Master's Theses



Degree Name

Master of Science (MS)


The present study examined attachment style, self-esteem and smoking habits. Participants for this study were recruited from undergraduate Personal Wellness classes. Both attachment style and self-esteem have been linked with health behaviors, such as smoking, in previous research. There currently have not been any studies that have focused on the relation between attachment, self-esteem and smoking by itself. Three scales were then used in this study, Bartholomew and Horowitz's (1991) Relationship Questionnaire (RQ), Rosenberg's Self-Esteem Scale, and a Smoking Questionnaire. The RQ was used to determine the participant's attachment style. Rosenberg's Self- Esteem Scale consists of 10 self-report statements that participants rated on a 5-point Likert type scale resulting in a scale range of 10-50 with higher scores representing higher self-esteem. The final scale was a smoking questionnaire that was used to determine whether or not the participants are current cigarette smokers, social smokers, have never smoked, the average number of cigarettes they smoke per day, if they have ever tried quitting, and at what age they started smoking. Results from this study revealed that individuals who report to have a secure attachment style also report to have a higher self-esteem than individuals who report any other attachment style. Results also indicated that there was no relationship between an individual's attachment style and his/her cigarette smoking habits. It was expected that an individual's self-esteem would be higher if he/she were classified as a non-smoker, but the results showed that there was no relationship between the two variables. Finally, results showed that neither self-esteem nor attachment style contribute to the explanation of the number of cigarettes smoked.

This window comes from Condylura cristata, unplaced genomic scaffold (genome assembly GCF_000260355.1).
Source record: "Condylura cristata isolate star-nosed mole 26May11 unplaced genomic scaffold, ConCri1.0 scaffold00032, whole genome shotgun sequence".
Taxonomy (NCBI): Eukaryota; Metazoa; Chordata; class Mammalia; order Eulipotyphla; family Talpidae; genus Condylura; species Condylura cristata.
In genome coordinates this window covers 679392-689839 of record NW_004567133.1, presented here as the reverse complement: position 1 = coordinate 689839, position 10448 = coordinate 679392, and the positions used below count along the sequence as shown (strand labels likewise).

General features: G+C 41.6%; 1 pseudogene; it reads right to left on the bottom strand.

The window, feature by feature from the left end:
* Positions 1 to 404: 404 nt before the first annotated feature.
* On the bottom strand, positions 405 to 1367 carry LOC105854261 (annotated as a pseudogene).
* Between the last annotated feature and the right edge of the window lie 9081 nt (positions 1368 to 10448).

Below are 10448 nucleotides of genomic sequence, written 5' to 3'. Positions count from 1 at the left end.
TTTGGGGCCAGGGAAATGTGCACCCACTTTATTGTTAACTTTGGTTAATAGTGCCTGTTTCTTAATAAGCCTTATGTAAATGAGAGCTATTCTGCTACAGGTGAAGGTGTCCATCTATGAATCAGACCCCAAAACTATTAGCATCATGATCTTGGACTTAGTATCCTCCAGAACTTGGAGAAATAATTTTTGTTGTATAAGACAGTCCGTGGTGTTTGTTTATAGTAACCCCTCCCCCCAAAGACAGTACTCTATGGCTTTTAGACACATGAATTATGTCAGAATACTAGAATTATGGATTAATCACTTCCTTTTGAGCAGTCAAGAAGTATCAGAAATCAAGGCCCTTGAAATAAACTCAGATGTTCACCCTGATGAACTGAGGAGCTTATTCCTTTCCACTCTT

Carol L. Patrick

Date of Award

Spring 2006

Document Type

Thesis - campus only access


© 2006 Kimberly Strahm


For questions contact

Off Campus FHSU Users Click Here